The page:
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LastPass: Secure and Optimize Passwords across Services and Users (freeware)

Written by Mike Olsen

How to get around problems like the giant Yahoo hack from last week. Our freeware pick today is LastPass. And it’s FREE.

A couple of weeks ago, some 400K Yahoo passwords and emails  were compromised showing — CLICK HERE to see if yours was one of those posted —  hacking and exploiting personal information is getting dangerously common. Enough with the madness. My Freeware pick to help you better manage and secure passwords — alone or in bulk — is LastPass.

Here’s how to get started. Head on to lastpass.com and download it.


LastPass is free. The premium version, at just $12 a year, gives you access to the mobile app. The mobile app lets you  view, edit, and delete your passwords on your phone. If you like the free version, you can always come back and opt for the paid mobile version later.

Once you download and install the program, LastPass walks you through the setup. First select all the browsers you use on your computer.

Last Pass

Next LastPass prompts you to create an account.

Last Pass

After you set up your account, LastPass asks for permission to find insecure data on your computer. Selecting “yes” lets it find all the user names and passwords stored in your browsers.

Last Pass

Next, LastPass imports your user names and passwords to your LastPass Vault.

LastPass

The last part of the installation prompts you to remove all the saved passwords from your browser. Selecting “yes” here is the best option as it simply becomes redundant and confusing to use both your browser and LastPass to manage passwords.

LastPass

Once installed, LastPass is pretty straightforward to use. As an example, here I am setting a new account The Verge, LastPass automatically asks me if I want it to generate a new password. Cick the Generate button. LastPass generates a random secure password, fills in the form, and saves your password to your LastPass Vault.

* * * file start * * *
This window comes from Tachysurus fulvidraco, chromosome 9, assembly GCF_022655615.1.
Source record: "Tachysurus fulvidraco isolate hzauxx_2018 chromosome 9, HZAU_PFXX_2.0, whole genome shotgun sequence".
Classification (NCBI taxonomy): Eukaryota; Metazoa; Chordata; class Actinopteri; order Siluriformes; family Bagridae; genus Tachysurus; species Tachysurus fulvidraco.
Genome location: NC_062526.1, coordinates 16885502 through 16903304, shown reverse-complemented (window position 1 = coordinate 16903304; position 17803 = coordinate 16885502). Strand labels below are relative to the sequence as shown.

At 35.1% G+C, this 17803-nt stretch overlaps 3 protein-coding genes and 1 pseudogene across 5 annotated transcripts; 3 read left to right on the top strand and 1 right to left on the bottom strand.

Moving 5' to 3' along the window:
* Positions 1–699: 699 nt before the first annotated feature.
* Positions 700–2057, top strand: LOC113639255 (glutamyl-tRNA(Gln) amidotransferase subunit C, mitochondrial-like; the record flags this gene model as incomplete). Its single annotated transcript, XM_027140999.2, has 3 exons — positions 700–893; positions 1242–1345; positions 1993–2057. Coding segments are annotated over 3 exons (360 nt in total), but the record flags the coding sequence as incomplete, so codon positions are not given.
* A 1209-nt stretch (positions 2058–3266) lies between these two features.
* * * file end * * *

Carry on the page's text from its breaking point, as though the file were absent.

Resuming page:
The Verge

LastPass also helps you automate changing a password. Here I have navigated to the Change Password page for my “New York Times” account. LastPass offers to fill in my current password and generate a new password. This is one of the key features of LastPass. Using this, I have replaced my passwords on the web services I use and now each site has a random, unique, secure password.

New York Times

 

To use LastPass on different computers and with different accounts — and I highly recommend that, just install the browser plugin and sign in. There’s a Firefox plugin and a Chrome version. If you use Internet Explorer, you will need to download the LastPass software on each computer.

Firefox

Chrome

LastPass is simple, secure and takes the hassle out of password management.

About the author

Mike Olsen

Based in Ann Arbor, Michigan, Michael Olsen is a tech enthusiast and part-time freelance journalist. When not obsessing about technology, he is a staff manager at The University of Michigan. Catch his blog at http://www.techimprovement.com, email him at mikeo@anewdomain.net, follow him on Twitter @olsenmike and Google+ at http://goo.gl/EthtP.